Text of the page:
“It’s a big job,” Craven said.

And a big job requires a big budget in order to pull in the best artists and to ensure smooth operations from start to finish. The MerleFest budget is determined year to year by past and projected attendance. Interestingly, MerleFest is a fundraiser for Wilkes Community College, further strengthening the symbiotic relationship between the festival and college.

Though Craven’s main responsibility is to direct the booking process, the work doesn’t stop once the contracts are signed on the dotted line.   With the lineup set and about a month to go, Craven is currently busy with the artist relations portion of her job–hotel reservations, merchandise, direct communication with artists, and coordinating schedules.

A path to MerleFest…

So, how did Craven get to sit in her current position–perhaps a little luck, certainly a lot of working up through the ranks, and an immeasurable amount of drive and good old-fashioned love for the work.  A journalism major and graduate of Appalachian State University (App State), Craven always had a spark for the entertainment industry.

“I always thought I was going to be an entertainment writer.  That was my initial goal.  The funny thing is, I guess it was in middle school, I think we were doing some school project where we had to decide what we want to be and [we had to look] through these books that had all kinds of different job descriptions and what you needed to do to go to school to become that.  There wasn’t an artist relations, it was artist representative, or something along those lines, and that was what I did my school project on,” Craven said.

So, when she decided to apply to App State’s artist management program, it seemed like a good fit, until she learned she had to be a music major.

“It wasn’t an option to pursue that particular degree.  But, I kind of fell into anyway,” Craven said.

Falling into this role, sounds a bit passive, when actually her path to MerleFest has been more than just being in the right place at the right time.  During her undergrad years, Craven was proactive in getting involved in local opportunities that aligned with her interests and skills.  A simple perusal of the internship listings on App State’s website seems to have been the catalyst to pave the way.

“I started with [MerleFest] as an intern in 2007, and then came back again as an intern in 2008.  And then after I graduated, I filled in throughout the year whenever they needed extra help.  In and around credential time, or around some announcements and things like that, they need an extra body in an office to get some information from artists.  And every year I’m here for the festival working in the artist relations trailer,” Craven said.

Her MerleFest experience over the next several years, led her to the Yadkin Arts Council, where she worked as their Executive Director.

“I did all of the booking for our theater there, for the last five or six years. It’s a very, very small staff. So, due to all of the experience I gained from basically wearing all of the hats at that theater, that’s what got me to the point where I was qualified enough between what I’d learned working [at MerleFest] and what I learned working there, that they felt that I would work in this role,” Craven said.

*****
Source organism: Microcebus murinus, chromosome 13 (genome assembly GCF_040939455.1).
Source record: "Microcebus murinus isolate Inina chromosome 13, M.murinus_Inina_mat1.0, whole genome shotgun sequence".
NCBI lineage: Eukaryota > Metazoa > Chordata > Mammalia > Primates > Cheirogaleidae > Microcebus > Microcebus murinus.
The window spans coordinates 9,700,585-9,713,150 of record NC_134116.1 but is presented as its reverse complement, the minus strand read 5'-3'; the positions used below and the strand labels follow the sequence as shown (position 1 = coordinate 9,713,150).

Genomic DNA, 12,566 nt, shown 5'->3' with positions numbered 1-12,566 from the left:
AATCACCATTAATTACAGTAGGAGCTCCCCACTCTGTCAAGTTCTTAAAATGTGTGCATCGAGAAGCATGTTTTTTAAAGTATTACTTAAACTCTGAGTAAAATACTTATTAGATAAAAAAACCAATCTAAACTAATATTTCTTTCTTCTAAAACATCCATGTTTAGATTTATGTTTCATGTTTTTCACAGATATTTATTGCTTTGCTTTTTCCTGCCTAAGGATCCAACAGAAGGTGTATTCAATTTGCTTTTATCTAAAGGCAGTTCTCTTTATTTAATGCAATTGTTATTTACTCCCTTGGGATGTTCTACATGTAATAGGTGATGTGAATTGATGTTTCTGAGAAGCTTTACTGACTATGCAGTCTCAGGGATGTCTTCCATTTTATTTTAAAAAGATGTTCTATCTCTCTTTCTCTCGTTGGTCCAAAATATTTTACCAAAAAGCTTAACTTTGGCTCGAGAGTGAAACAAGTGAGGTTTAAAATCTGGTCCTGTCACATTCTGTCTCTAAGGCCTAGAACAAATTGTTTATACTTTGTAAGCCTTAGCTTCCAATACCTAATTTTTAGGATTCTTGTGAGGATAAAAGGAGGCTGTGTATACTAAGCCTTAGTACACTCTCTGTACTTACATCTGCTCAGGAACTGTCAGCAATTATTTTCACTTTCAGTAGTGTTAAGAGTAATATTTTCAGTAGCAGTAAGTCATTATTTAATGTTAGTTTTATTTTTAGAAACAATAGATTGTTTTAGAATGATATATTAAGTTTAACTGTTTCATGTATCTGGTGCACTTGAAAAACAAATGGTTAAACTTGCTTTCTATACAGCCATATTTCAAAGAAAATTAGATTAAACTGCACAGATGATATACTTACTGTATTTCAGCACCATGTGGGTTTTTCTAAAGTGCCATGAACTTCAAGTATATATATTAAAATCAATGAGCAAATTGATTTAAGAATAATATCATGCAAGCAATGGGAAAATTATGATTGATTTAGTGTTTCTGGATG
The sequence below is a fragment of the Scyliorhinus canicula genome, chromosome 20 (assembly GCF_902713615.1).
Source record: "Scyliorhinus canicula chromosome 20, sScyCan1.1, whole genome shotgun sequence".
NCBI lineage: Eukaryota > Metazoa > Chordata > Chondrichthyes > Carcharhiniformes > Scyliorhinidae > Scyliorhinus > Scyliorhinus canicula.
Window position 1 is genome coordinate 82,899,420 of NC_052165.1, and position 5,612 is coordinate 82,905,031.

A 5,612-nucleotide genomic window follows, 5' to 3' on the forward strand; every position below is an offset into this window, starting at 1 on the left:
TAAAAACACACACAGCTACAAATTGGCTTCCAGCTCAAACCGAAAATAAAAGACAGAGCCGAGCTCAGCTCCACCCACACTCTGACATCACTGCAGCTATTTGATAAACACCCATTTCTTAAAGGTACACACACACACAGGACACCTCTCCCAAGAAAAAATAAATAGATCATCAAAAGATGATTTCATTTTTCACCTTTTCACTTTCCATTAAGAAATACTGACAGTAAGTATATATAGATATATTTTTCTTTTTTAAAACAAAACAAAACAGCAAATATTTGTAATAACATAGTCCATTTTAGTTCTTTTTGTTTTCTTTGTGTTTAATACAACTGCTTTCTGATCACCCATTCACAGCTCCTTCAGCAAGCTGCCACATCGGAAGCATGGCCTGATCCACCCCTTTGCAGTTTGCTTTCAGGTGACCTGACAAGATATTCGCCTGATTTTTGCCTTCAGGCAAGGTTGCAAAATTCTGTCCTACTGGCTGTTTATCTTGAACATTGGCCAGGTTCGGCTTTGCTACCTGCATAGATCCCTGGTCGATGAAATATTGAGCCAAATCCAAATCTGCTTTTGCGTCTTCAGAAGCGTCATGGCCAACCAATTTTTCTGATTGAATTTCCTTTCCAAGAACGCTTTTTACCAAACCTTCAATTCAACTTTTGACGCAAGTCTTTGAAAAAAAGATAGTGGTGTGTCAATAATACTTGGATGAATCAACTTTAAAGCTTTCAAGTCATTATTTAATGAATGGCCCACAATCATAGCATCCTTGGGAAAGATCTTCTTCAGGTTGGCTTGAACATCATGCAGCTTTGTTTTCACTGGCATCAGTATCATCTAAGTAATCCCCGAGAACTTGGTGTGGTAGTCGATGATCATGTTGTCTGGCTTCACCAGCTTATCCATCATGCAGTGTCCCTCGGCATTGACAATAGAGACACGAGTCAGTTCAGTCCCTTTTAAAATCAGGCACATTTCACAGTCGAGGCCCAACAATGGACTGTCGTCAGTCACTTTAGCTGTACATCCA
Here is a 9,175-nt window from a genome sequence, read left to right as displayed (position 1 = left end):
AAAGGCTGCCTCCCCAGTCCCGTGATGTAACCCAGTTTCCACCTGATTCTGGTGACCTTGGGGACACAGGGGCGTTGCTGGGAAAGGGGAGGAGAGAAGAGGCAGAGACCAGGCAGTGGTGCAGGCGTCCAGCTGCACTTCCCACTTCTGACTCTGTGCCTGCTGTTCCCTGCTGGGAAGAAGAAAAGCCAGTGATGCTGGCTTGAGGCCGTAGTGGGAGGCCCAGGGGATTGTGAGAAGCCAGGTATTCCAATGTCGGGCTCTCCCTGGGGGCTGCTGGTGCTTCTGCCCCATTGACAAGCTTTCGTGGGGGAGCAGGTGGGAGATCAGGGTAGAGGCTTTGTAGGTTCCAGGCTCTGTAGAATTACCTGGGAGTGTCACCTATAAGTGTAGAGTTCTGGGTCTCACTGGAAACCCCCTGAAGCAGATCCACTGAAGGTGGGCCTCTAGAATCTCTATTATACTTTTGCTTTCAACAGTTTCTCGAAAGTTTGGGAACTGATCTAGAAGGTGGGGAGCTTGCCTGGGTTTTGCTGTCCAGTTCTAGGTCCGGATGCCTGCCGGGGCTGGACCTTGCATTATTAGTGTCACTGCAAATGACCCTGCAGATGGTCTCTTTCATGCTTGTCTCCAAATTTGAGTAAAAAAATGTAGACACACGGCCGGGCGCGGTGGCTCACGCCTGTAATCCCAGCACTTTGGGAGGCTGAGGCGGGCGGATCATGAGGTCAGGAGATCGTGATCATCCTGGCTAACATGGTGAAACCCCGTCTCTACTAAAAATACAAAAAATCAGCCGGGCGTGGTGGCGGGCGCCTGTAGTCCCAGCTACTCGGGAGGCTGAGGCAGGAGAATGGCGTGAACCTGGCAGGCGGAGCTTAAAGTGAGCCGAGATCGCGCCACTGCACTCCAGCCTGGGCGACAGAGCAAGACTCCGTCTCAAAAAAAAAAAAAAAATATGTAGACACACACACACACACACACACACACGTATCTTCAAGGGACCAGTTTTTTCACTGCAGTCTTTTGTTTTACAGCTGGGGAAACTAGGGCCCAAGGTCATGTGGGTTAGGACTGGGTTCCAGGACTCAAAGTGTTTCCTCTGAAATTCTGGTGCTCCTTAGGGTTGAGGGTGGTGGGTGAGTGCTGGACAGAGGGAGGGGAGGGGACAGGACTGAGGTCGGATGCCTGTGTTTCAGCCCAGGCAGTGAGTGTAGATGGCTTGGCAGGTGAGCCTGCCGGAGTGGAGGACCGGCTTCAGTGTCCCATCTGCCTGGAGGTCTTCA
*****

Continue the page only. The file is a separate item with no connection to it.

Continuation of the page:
From MerleFest to Yadkin Arts Council and back to MerleFest, Craven positioned herself to be both primed by those who came before her and primed by her own career ventures to succeed in her new role.

A bit of advice…

Somewhere, there is an eager, starry-eyed middle schooler writing a paper about the glamorous life of an Artist Relations Manager. Craven, having put in over a decade of hard work–both paid and unpaid–can offer some sage advice to those who may wish to follow in her footsteps.

“Work for any and every opportunity. This all came about just because I was looking at internship listings on the App State website. Look local. It doesn’t always have to be the biggest thing. You don’t have to be working stage-coach for Bonnaroo. You can start small and there are so many small festivals out there right now,” Craven said.

Opportunities are not always paid, and those are often the ones that get a foot in the door.

“[Festivals] are looking for young talent with energy to volunteer and help. And that is important. You have to be willing to volunteer. You’re not going to get paid right away or probably for a very long time. But, if you stick with it, you’re going to make connections. If you are hard-working and dependable, people are going to see that and when something comes available, they’re going to be looking to somebody that they can trust and count on,” Craven said.

Having a genuine love for and understanding of music and the festival scene and showing up year after year are important elements that have translated into a successful career trajectory for Craven.

“You don’t have to listen to every single artists on the docket, but you should at least have a desire to know and appreciate the music you’re presenting,” Craven said.